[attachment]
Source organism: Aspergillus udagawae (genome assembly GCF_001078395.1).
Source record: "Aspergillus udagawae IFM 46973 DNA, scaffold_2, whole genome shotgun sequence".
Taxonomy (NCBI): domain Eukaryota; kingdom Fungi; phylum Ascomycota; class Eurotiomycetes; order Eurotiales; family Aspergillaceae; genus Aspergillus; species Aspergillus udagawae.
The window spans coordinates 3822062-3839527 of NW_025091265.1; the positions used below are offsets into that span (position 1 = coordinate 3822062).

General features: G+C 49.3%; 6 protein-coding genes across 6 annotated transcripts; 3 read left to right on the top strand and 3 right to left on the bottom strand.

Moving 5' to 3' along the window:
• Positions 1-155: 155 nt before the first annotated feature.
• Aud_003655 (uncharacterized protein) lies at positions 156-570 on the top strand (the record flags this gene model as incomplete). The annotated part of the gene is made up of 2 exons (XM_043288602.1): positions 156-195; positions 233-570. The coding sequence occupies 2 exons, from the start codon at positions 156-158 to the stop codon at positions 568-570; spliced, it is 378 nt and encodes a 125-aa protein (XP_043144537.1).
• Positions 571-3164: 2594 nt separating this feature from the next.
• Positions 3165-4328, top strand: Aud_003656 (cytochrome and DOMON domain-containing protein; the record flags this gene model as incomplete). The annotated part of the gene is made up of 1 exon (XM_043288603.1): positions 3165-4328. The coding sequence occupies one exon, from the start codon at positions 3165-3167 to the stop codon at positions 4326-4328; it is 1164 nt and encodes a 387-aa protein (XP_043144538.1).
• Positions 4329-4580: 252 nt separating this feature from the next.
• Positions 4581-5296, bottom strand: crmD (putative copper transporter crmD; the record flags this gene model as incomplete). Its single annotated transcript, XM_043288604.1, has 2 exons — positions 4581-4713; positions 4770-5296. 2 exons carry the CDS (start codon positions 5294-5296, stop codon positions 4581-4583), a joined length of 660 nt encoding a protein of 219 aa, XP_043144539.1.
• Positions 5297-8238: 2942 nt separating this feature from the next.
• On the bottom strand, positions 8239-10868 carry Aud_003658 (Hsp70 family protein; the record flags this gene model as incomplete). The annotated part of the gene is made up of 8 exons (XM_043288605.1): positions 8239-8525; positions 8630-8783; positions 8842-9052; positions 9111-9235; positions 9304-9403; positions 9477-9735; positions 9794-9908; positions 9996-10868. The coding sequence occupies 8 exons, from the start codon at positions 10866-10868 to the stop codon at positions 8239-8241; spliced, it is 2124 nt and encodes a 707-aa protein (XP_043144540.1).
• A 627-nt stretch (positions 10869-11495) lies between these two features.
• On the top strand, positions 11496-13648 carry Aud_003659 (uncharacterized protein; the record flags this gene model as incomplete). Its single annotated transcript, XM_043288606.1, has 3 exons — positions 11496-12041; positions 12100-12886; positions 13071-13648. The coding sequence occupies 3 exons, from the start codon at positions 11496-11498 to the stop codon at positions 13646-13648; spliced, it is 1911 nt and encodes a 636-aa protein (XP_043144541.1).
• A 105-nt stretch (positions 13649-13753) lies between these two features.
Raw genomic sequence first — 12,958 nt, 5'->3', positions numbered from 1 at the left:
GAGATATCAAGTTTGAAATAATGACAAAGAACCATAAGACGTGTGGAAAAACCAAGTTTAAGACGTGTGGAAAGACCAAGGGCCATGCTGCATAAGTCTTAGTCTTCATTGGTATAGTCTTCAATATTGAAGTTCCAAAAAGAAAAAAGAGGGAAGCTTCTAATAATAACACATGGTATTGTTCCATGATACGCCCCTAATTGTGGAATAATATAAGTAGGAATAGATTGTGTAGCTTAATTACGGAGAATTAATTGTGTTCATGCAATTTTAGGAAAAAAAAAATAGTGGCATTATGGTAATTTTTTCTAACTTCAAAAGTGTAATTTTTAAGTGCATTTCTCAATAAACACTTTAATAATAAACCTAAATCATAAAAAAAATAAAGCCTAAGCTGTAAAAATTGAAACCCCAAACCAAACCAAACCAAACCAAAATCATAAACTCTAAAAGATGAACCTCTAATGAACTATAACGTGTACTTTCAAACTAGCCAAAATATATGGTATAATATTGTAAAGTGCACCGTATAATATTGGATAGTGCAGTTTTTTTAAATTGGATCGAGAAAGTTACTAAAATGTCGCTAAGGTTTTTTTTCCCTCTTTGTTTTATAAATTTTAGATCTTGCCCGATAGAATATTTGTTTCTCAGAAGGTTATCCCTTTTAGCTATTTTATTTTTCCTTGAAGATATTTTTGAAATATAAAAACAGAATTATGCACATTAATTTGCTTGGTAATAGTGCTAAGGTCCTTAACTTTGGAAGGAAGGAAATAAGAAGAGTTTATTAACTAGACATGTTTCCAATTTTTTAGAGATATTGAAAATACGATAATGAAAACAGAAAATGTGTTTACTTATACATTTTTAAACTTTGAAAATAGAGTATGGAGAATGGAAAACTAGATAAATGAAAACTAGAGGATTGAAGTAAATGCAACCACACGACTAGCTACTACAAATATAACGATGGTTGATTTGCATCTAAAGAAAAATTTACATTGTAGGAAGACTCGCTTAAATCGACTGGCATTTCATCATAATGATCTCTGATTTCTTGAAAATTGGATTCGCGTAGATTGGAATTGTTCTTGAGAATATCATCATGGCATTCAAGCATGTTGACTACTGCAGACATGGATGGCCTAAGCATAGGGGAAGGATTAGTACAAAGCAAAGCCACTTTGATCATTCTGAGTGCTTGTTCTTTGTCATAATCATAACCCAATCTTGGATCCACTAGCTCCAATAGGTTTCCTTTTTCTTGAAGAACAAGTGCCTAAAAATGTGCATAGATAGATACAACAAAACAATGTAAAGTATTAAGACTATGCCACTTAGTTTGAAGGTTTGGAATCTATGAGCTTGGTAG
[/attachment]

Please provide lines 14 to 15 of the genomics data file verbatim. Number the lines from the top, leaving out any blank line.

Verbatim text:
• On the bottom strand, positions 8239-10868 carry Aud_003658 (Hsp70 family protein; the record flags this gene model as incomplete). The annotated part of the gene is made up of 8 exons (XM_043288605.1): positions 8239-8525; positions 8630-8783; positions 8842-9052; positions 9111-9235; positions 9304-9403; positions 9477-9735; positions 9794-9908; positions 9996-10868. The coding sequence occupies 8 exons, from the start codon at positions 10866-10868 to the stop codon at positions 8239-8241; spliced, it is 2124 nt and encodes a 707-aa protein (XP_043144540.1).
• A 627-nt stretch (positions 10869-11495) lies between these two features.